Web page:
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When to use a face mask and how to wear it properly

Face masks are being worn more and more out in the community to help protect people from COVID-19.

Chief Health Officer Dr Jeannette Young suggests if you are in a public space and you can’t maintain social distancing or in indoor situations like public transport or ridesharing, that is the time to consider wearing a mask.

Hospitals in areas impacted by the recent COVID-19 cluster have implemented the use of Personal Protective Equipment (PPE).

All staff, patients and visitors are required to wear a single-use surgical mask.

According to Queensland Health face masks can be a useful measure to help control sustained community transmission.

But Dr Young said as we do not have sustained community transmission in Queensland she will not be legislating the compulsory use of masks at this stage.

How to wear a mask

  1. Clean your hands with soap and water or alcohol-based hand rub (made up of over 60 per cent alcohol or 70per cent isopropanol) before you put on your mask.
  2. Hold the mask by its tapes or loops, then tie the mask around your head or put the loops around your ears.
  3. Make sure the mask completely covers your mouth and nose, and that there are no gaps between your face and the mask. If you are using a surgical mask, press the nose piece around your nose.

If using a mask with ear loops, use a plastic clip or tie to join the ends together at the back of the head to make sure it fits securely on your face.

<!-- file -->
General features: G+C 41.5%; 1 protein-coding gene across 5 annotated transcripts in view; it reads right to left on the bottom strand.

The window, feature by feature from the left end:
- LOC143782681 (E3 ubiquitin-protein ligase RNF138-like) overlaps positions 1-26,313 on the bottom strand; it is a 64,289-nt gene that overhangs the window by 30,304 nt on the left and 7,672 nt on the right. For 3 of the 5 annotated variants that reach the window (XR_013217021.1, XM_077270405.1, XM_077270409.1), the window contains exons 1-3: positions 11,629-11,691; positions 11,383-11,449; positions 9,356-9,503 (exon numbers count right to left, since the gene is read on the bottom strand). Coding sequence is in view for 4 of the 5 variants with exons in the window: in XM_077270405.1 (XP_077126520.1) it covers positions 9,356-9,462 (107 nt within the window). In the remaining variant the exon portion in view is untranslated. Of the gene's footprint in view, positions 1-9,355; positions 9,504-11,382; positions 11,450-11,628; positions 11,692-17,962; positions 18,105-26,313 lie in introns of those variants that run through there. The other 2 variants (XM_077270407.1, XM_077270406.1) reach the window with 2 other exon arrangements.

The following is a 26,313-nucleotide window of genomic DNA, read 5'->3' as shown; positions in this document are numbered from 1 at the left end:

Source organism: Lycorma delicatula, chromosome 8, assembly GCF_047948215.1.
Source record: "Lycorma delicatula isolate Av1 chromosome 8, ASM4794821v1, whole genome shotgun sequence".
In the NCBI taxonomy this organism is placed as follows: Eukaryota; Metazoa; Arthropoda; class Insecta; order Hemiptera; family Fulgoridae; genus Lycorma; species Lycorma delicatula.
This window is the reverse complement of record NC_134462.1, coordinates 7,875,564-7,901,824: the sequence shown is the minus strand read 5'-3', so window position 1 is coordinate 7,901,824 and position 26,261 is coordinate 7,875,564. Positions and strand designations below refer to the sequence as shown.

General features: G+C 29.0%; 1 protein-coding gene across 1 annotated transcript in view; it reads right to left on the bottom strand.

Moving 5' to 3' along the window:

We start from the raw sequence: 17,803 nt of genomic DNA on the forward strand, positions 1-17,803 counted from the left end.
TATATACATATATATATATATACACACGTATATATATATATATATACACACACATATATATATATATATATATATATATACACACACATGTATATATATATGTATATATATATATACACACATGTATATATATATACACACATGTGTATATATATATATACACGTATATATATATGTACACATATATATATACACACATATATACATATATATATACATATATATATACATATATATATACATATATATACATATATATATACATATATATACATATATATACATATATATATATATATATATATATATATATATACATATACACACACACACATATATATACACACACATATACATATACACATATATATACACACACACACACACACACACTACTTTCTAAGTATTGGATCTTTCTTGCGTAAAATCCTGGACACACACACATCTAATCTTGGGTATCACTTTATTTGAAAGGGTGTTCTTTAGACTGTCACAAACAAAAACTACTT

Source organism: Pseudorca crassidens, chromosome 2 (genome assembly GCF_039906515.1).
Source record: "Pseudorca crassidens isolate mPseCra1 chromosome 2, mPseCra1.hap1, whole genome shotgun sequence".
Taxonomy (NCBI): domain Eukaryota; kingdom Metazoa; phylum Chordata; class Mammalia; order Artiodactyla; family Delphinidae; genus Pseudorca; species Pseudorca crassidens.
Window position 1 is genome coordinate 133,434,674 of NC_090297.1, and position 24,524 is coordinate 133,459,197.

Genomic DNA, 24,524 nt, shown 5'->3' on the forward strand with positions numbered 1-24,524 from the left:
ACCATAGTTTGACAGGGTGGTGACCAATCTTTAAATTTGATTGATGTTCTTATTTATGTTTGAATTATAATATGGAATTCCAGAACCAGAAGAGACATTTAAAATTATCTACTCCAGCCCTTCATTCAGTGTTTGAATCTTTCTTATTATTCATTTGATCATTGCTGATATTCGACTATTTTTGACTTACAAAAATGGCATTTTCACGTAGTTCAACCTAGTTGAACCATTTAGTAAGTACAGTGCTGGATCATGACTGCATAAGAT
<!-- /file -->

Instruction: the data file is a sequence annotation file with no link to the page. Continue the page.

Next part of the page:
Make sure that the mask does not have holes or a valve, as if you have COVID-19, you can breathe out the virus.

Do not touch your eyes, nose, or mouth or the front of the mask while wearing it.

If the mask gets soiled or damp, replace it with a new one. 

Face masks are useful but by themselves they won’t protect you from COVID-19. The advice is still to keep washing your hands, keep up social distancing, stay home if you are unwell and get tested even if you only have mild symptoms.

For more information on face masks, visit the Queensland Government official page.

Read also:

>>> Call for volunteers to support COVID-19 testing sites

You can make your own cloth mask. Use this helpful ‘how to’ by the Department of Health on how make a face mask.

One Comment

  1. Just a note: As a public servant, Dr Young can’t legislate anything. This is the responsibility of the elected government. The relevant minister draws up a Bill and introduces it to parliament for debate.
    Once the government gets the Bill through all stages in Parliament, it is sent to the Governor for royal assent (agreement by the Queen’s representative). When assent is given, the Bill becomes the law and then, instead of being called a Bill, it is described as an Act of Parliament.

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